Why protein is just so darn important – Dr Wendy Davis ND

Why protein is just so darn important

Why Protein Matters for Metabolic Health

(modified content from a Levels Health)

Dietary protein comprises smaller molecules called amino acids attached in long chains. Your body needs 20 amino acids to function. Eleven are non-essential (your body makes them), and nine are essential (you must obtain them from food). 

When you eat protein, it’s broken down into individual amino acids, which are then absorbed into your circulation via the small intestines. These amino acids are the “building blocks” of protein—they are used to make new proteins within the body that help build and repair every type of cell and tissue, make hormones and enzymes, form antibodies, and so much more. 

A key role of dietary protein is forming skeletal muscle, which is crucial for metabolic health. Skeletal muscle is constantly being broken down and built up, and consuming a protein-rich meal enhances a process called muscle protein synthesis (MPS). That is when amino acids are incorporated into bound muscle protein to create new muscle tissue. 

Remember this very important point -  protein alone can help preserve muscle mass, exercise (particularly resistance training) is needed to enhance MPS further and promote muscle growth. 

A higher percentage of muscle mass is great for blood glucose control since muscle essentially soaks up glucose from the bloodstream, using it for energy or storing it as glycogen. Depending on the circumstance, muscle can absorb glucose with or without insulin, the hormone that helps glucose enter cells. This can reduce incidence of Type 2 diabetes

Protein supports metabolic health in several other ways. 

Eating protein as part of a carbohydrate-containing meal stimulates the release of the hormone cholecystokinin, which helps slow digestion and the rate of glucose is absorbed into the bloodstream. 

Protein also stimulates the release of insulin, which helps clear glucose from the bloodstream. Together, these two factors can help curb post-meal spikes in blood sugar which keep your energy levels and moods more stable.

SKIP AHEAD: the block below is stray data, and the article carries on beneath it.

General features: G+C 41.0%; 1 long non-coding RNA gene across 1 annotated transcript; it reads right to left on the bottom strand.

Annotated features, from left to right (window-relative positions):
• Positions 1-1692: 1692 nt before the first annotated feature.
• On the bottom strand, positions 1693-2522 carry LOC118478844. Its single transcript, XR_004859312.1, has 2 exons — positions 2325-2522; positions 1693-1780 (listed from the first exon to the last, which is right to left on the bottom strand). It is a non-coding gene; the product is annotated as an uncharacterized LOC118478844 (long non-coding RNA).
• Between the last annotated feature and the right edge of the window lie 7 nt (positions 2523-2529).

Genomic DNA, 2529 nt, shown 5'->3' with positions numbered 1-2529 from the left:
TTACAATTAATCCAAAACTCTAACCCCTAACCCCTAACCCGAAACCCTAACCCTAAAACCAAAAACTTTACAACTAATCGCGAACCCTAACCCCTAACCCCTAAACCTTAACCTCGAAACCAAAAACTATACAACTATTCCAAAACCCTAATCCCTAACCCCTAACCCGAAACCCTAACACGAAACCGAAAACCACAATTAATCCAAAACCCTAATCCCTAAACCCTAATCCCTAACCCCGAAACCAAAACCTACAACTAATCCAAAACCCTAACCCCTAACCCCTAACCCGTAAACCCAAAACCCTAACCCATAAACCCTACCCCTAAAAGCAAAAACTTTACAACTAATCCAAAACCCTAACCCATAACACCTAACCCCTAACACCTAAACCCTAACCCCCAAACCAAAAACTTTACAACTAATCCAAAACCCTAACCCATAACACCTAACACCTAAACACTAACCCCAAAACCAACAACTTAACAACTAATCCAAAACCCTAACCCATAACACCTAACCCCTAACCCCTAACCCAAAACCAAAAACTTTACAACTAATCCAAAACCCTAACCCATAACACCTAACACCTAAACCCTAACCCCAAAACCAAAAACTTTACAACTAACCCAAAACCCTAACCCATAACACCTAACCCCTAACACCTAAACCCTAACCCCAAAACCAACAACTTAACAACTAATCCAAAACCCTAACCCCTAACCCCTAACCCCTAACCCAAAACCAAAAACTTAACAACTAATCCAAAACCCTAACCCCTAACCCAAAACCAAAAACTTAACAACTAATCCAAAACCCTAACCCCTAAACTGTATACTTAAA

How Much Protein Do I Need? 

Among experts, there are many different takes on the “ideal” amount of protein to eat per day. The current RDA of 0.8 grams of protein per kg of body weight per day (g/kg/day), or about 54 g per day for a 150-pound adult, should be viewed as a baseline, not an optimal amount. 

The RDA is based on the typical amount of protein needed to maintain nitrogen balance for the average sedentary adult. Nitrogen balance represents a balance between muscle protein breakdown and synthesis, while positive nitrogen balance is necessary for muscle growth, and negative nitrogen balance means muscle is being broken down and used for energy faster than your body can replace it. 

Exceeding the RDA may be needed to avoid negative nitrogen balance in a variety of instances, such as when recovering from surgery or burns, when on a low calorie diet, if you have cancer, or even if you’re under a lot of physical or emotional stress (interestingly, hormones released during stress, like cortisol, increase muscle protein breakdown). Additionally,MPS slows with age, so more protein is needed to optimally trigger this process and maintain and build muscle compared to younger adults. 

Here’s what the research and experts say about protein intake for specific populations: